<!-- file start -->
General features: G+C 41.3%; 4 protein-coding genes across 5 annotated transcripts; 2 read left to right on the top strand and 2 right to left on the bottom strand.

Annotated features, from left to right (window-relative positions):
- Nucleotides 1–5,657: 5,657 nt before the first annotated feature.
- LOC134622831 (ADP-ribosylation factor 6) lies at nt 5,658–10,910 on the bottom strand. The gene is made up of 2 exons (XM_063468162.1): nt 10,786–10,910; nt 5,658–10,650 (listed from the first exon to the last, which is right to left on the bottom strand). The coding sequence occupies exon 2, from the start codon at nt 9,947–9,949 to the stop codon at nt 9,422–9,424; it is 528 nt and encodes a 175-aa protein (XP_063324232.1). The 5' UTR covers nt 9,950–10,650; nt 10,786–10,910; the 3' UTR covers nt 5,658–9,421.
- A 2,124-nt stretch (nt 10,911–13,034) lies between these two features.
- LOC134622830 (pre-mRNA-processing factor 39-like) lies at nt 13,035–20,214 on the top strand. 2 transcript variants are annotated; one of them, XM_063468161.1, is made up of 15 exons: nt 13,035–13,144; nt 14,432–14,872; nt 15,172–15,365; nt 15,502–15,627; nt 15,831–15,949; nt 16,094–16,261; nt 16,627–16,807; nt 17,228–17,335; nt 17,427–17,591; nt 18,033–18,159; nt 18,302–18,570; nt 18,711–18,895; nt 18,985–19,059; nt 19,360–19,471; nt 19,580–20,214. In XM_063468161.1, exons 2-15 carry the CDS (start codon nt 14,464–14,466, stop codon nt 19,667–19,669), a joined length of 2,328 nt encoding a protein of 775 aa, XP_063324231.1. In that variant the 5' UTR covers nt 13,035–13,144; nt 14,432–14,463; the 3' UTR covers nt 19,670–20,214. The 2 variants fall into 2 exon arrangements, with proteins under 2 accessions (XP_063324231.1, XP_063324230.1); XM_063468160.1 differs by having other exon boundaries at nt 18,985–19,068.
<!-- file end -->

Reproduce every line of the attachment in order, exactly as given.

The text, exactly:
General features: G+C 41.3%; 4 protein-coding genes across 5 annotated transcripts; 2 read left to right on the top strand and 2 right to left on the bottom strand.

Annotated features, from left to right (window-relative positions):
- Nucleotides 1–5,657: 5,657 nt before the first annotated feature.
- LOC134622831 (ADP-ribosylation factor 6) lies at nt 5,658–10,910 on the bottom strand. The gene is made up of 2 exons (XM_063468162.1): nt 10,786–10,910; nt 5,658–10,650 (listed from the first exon to the last, which is right to left on the bottom strand). The coding sequence occupies exon 2, from the start codon at nt 9,947–9,949 to the stop codon at nt 9,422–9,424; it is 528 nt and encodes a 175-aa protein (XP_063324232.1). The 5' UTR covers nt 9,950–10,650; nt 10,786–10,910; the 3' UTR covers nt 5,658–9,421.
- A 2,124-nt stretch (nt 10,911–13,034) lies between these two features.
- LOC134622830 (pre-mRNA-processing factor 39-like) lies at nt 13,035–20,214 on the top strand. 2 transcript variants are annotated; one of them, XM_063468161.1, is made up of 15 exons: nt 13,035–13,144; nt 14,432–14,872; nt 15,172–15,365; nt 15,502–15,627; nt 15,831–15,949; nt 16,094–16,261; nt 16,627–16,807; nt 17,228–17,335; nt 17,427–17,591; nt 18,033–18,159; nt 18,302–18,570; nt 18,711–18,895; nt 18,985–19,059; nt 19,360–19,471; nt 19,580–20,214. In XM_063468161.1, exons 2-15 carry the CDS (start codon nt 14,464–14,466, stop codon nt 19,667–19,669), a joined length of 2,328 nt encoding a protein of 775 aa, XP_063324231.1. In that variant the 5' UTR covers nt 13,035–13,144; nt 14,432–14,463; the 3' UTR covers nt 19,670–20,214. The 2 variants fall into 2 exon arrangements, with proteins under 2 accessions (XP_063324231.1, XP_063324230.1); XM_063468160.1 differs by having other exon boundaries at nt 18,985–19,068.